September 17, 2006

The Big Bang


Humans love things that have a beginning. Therefore they have come up with the Big Bang theory of the universe on earth. The alternative theory of a universe that always was, is a bit too formidable for many to handle. However, humans know that there is infinity in space. The dimensions of space go on and on without limit in either direction so why not time? In fact, the infinity of time is just like the infinity of space. The standard Big Bang model is founded upon a faulty paradigm that is inconsistent with the empirical data. Other dissenters on your planet include Nobel laureate Dr. Hannes Alfvén, Professor Geoffrey Burbidge, Dr. Halton Arp, and the renowned British astronomer Sir Fred Hoyle, who is accredited with first coining the term "the Big Bang" during a BBC radio broadcast in 1950. These latter are on the right track. The universe has no beginning

The universe is an oscillating universe, it expands to a certain extent and then shrinks, but it doesn’t shrink all the way. In an oscillatory universe, time extends infinitely far into both past and future. An oscillating Universe is possible when the Cosmological Constant of Earth theories is variable and fluctuates. The Cosmos first expands outward at an accelerated rate, and then slows to an eventual halt followed by an inward collapse. During this inward collapse, the Universe shrinks down eventually to a relatively small size of a single galaxy. The Universe then begins re-expanding again, outward in a kind of new Big Bang. This present cycle of our Universe is a reoccurrence of the previous cycle and recurs over and over without end. Space expands when there is more and more light. Photons (accompanied by an equal number of anti-photons to keep everything conserved). When the Universe cools and the stars contained within the galaxies slowly burnout, the light they emit eventually fades. At this point, the balance of photon production becomes less and less leaning towards contraction. The nearer these galaxies come to each other, the more the matter that was cooled-down within the galaxies begins once again to heat-up. The force of compression within the galaxies causes friction and heating between the material molecules composing them. Hence, both friction and the Universe's compression lead to a new cycle of expansion. The Universe contracts to the separation of matter from radiation (the place and time also when matter again heats-up and begins to emit photons creating new space). This is the reason that we now measure the cosmic microwave background in the present-day Universe, an ancient relic of this radiation from the separation era.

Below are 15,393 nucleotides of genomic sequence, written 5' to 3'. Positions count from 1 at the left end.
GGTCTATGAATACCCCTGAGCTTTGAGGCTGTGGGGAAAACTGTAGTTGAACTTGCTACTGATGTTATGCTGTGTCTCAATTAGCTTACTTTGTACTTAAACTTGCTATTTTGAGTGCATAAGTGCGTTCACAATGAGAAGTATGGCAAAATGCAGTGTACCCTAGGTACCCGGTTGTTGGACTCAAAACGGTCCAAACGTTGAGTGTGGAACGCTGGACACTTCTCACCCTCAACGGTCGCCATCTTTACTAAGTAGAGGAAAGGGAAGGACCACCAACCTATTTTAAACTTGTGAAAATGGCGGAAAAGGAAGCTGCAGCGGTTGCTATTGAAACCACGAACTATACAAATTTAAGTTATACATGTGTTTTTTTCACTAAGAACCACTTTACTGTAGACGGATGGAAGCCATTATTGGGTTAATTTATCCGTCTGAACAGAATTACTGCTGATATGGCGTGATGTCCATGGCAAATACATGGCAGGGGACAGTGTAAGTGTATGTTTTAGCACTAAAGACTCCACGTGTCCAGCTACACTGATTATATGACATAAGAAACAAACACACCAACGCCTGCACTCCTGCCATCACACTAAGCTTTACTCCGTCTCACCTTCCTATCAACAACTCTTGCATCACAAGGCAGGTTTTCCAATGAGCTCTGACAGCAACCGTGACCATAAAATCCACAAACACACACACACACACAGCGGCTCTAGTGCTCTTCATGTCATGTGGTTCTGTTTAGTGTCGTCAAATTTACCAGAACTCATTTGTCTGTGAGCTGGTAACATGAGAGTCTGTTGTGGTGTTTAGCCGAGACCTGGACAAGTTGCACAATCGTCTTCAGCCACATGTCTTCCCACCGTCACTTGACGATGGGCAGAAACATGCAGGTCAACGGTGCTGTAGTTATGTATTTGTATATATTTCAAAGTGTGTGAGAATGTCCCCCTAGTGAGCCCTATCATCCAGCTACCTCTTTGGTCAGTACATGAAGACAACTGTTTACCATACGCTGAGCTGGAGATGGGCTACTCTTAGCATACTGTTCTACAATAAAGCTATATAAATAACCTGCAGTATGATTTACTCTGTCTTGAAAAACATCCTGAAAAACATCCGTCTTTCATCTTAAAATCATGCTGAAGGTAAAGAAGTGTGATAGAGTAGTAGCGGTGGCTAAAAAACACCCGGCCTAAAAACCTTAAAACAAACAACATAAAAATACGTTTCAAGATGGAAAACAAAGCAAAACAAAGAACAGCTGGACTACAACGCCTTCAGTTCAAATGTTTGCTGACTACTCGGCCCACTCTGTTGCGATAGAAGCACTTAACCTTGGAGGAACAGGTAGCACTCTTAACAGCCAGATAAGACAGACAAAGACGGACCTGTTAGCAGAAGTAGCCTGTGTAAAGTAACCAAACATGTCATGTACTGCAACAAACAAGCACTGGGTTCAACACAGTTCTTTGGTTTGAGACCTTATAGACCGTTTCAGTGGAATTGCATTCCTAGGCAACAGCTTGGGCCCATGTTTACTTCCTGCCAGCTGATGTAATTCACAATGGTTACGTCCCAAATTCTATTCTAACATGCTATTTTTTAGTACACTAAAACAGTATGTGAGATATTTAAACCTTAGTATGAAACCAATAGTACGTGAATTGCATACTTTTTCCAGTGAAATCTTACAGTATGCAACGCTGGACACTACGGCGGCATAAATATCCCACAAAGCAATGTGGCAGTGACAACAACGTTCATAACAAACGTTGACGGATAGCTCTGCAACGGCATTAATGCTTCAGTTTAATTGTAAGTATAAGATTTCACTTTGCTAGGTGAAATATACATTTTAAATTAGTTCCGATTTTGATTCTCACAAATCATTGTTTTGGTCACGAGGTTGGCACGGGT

Galaxy clusters are large collections of tens to thousands of galaxies, bound together by their mutual gravitational force and extended over several millions of light years. Our own galaxy the Milky Way is a galaxy that contains more than 200 billion stars. It is an average-size galaxy of the barred spiral class. The Milky Way belongs to a group of galaxies that contains 39 galaxies, two of which are the Andromeda Galaxy and the Triangulum Galaxy. This Group is about 6 million light-years (3.5x1019 miles) in diameter. In turn, this group belongs to a much larger group of galaxies known as the Virgo Super cluster. The Milky Way lies on the outer edge of the super cluster. The Virgo Super cluster is about 100 million light-years in diameter. Not all the stars in a galaxy cluster are found in galaxies, but many of them just float in the intergalactic space, being unbound to any particular galaxy.

UPDATE APRIL 2. 2015

Latest scientific evidence is indicating that the Big Bang did not take place but the universe has always been around. Read here:
http://www.pbs.org/wgbh/nova/next/physics/lhc-accidental-rainbow-universe/

2 comments:

keiko amano said...

Ashok,

I'm a beginning student of the English language, so I'm in no position to nit-pick. But the fact your following sentence contained no period made sense to me.

"The universe has no beginning"

I looooved it!

ashok said...

Lovely. I frequently forget the dots and much rather put :)